A World War II veteran of Ann Arbor is honored for his service

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Sarah Caswell Angell members Denise Frost and Jane Griffith with World War II veteran Vernon Jensen. photo courtesy of Sarah Caswell Angell Chapter

November 11 marks an important day each year as the nation recognizes Veterans Day, a time to pay our respects and honor those who have served in the Armed Forces.

The Sarah Caswell Angell Chapter of the National Society Daughters of the American Revolution understand this quite well and recently honored a local veteran for his service in World War II. The chapter presented a certificate of recognition to Vernon Jensen on October 12, 2022.

“Now a resident of Ann Arbor, the story of his three month journey to safety in 1944 has come to the attention of the National Society Daughters of the American Revolution,” the Sarah Caswell Angell Chapter said. “His harrowing account of survival is remarkable, and worthy of recognition.”

According to the Daughters of the American Revolution, “Sgt. Vernon Jensen was the Radio Operator on a B-17 E bomber nicknamed “Sad Sack”. On March 18, 1944, it was heavily attacked by German machine gunfire, air to air rockets, and 20 mm cannons. The plane crashed in enemy territory in the area of Cerknica, Serbia. Nine of the ten crewmen were able to parachute from the burning plane. The bombardier and navigator were captured and taken prisoner. It took Jensen three months to walk 600 miles to safety. He and six others were eventually rescued thanks to the heroic efforts of partisans, villagers, doctors, and American and British forces. Vernon is the last living member of the flight crew.”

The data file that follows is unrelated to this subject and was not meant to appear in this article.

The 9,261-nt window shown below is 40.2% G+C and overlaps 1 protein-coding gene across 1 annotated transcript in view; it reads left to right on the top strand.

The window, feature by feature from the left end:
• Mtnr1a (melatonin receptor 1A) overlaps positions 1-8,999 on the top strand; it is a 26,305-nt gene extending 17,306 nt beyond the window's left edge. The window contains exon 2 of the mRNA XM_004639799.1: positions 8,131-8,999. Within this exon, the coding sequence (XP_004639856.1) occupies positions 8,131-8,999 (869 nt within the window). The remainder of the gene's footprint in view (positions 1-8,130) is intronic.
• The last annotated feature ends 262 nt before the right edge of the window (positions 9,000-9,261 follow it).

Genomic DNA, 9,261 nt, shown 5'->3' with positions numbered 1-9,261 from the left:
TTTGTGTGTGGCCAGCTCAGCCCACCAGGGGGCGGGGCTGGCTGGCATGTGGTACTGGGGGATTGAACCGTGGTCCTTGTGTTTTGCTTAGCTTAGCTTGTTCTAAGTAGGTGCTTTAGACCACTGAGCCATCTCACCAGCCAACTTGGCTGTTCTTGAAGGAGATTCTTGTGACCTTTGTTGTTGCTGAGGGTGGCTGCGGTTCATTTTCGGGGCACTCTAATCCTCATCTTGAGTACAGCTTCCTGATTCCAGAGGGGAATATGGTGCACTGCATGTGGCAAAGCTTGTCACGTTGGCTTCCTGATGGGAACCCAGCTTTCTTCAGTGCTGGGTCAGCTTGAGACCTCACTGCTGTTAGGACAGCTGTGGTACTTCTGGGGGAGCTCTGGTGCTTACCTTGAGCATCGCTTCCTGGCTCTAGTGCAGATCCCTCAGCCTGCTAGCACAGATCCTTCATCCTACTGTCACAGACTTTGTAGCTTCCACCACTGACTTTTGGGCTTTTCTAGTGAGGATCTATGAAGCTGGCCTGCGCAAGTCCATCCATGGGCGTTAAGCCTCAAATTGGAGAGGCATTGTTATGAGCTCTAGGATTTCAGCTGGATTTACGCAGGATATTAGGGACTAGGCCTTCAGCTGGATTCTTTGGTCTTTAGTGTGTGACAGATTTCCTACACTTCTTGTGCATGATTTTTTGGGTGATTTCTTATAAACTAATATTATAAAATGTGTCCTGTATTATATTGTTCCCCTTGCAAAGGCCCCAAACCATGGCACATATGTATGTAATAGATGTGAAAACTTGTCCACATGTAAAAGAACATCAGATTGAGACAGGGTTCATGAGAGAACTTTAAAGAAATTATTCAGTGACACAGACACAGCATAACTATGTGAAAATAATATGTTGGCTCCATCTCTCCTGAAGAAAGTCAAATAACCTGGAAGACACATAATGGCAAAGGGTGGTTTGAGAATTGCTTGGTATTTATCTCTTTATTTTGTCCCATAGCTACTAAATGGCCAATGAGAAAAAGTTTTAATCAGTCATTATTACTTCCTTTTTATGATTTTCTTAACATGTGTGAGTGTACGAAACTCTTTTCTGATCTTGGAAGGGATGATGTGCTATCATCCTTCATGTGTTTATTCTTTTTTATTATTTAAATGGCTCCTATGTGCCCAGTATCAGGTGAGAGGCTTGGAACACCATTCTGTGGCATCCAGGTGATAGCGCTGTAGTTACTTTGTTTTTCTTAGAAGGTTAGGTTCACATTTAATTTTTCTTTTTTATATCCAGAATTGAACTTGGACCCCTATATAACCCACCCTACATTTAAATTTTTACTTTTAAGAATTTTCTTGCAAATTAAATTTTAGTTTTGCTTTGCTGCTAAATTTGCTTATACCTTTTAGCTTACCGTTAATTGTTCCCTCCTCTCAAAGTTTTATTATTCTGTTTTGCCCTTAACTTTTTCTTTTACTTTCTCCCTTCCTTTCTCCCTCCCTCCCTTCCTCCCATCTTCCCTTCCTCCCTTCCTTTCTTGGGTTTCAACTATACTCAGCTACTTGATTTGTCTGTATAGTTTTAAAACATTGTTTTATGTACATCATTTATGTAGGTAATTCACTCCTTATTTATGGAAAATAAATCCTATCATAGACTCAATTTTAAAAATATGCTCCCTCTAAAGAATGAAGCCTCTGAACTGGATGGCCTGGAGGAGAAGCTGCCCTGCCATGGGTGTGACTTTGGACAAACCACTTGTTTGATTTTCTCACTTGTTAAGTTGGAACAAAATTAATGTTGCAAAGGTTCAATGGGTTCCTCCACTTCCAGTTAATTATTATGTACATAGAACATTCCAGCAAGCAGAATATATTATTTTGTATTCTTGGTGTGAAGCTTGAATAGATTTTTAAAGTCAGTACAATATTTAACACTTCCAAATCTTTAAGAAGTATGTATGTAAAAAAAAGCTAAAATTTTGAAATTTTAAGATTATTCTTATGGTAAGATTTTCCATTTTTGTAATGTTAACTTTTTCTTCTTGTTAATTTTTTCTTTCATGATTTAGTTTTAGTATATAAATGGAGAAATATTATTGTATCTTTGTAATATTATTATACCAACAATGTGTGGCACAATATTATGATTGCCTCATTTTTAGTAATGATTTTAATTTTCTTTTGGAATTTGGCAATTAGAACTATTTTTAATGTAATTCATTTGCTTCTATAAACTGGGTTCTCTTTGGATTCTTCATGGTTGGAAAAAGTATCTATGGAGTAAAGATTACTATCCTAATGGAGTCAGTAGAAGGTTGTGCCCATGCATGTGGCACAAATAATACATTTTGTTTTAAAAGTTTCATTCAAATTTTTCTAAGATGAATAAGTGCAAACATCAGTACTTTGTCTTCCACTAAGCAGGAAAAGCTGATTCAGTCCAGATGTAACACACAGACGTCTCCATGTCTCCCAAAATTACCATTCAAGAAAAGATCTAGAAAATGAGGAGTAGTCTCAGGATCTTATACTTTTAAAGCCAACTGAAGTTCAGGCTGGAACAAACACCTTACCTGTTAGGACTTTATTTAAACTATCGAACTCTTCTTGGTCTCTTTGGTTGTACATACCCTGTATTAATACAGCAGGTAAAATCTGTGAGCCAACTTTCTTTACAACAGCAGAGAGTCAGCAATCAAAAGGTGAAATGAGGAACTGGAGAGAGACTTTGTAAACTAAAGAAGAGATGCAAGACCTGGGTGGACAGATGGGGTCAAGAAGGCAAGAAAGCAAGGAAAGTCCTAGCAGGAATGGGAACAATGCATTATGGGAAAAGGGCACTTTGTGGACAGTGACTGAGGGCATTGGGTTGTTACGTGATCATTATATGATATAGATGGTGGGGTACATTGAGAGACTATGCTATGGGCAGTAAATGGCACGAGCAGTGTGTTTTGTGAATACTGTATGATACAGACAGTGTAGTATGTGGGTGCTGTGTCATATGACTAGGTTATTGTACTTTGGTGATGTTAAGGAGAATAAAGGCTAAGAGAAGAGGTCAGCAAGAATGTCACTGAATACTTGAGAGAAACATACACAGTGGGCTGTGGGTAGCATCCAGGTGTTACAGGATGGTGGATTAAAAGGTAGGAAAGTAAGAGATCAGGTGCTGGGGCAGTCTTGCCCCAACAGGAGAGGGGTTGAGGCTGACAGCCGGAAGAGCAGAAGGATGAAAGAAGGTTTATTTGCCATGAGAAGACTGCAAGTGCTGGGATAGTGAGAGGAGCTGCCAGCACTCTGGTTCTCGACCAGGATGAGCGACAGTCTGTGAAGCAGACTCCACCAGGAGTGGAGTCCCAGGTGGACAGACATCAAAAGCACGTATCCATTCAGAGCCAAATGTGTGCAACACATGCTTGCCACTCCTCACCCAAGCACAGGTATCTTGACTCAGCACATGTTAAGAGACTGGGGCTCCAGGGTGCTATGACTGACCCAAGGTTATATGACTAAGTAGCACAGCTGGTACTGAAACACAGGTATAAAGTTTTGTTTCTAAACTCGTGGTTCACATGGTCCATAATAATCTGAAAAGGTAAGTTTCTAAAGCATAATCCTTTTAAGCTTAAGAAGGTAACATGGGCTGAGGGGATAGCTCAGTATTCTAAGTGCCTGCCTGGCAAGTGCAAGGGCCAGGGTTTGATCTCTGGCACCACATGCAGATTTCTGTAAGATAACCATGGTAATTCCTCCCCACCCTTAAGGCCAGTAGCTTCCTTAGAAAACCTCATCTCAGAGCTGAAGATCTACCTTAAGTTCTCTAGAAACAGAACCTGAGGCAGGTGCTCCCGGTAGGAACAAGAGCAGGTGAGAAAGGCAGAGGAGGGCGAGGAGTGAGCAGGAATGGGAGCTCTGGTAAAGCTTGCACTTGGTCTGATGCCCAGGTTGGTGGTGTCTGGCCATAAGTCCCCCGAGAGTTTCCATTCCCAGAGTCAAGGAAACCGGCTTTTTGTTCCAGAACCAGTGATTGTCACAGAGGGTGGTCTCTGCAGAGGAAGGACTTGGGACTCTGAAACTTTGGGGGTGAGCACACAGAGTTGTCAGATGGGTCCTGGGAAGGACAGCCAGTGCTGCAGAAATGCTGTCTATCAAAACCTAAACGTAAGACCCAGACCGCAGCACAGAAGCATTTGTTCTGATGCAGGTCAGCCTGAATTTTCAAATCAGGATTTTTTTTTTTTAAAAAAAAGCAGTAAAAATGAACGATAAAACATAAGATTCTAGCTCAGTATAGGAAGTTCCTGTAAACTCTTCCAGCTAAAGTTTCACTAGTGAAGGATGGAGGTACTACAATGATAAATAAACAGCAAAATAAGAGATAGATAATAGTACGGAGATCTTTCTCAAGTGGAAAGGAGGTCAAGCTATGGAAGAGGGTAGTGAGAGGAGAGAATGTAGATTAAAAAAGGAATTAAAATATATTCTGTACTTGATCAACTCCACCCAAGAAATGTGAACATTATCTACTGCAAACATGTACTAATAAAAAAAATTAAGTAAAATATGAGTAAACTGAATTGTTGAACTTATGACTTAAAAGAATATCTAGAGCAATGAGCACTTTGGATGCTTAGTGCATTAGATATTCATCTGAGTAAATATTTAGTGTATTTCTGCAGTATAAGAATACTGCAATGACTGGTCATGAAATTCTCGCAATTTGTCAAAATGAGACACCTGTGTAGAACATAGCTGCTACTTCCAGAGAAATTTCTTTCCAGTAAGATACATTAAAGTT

Jensen was born in Muskegon, on March 8, 1923. He enlisted as a 19-year-old.

The National Society Daughters of the American Revolution (DAR) is a women’s service organization whose members can trace their lineage to an individual who contributed to securing American independence during the Revolutionary War. Today’s DAR is dynamic and diverse, with over 185,000 members in 3,000 chapters in the United States and abroad. DAR members annually provide millions of hours of volunteer service to their local communities across the country and world. DAR chapters participate in projects to promote historic preservation, education, and patriotism. Over one million members have joined the
organization since its founding in 1890.

The Sun Times News connected with Jensen to ask him about this honor and recognition given to him by the Sarah Caswell Angell Chapter of the National Society Daughters of the American Revolution.

“I thought it was very nice,” he said. “It was kind of them to do that.”

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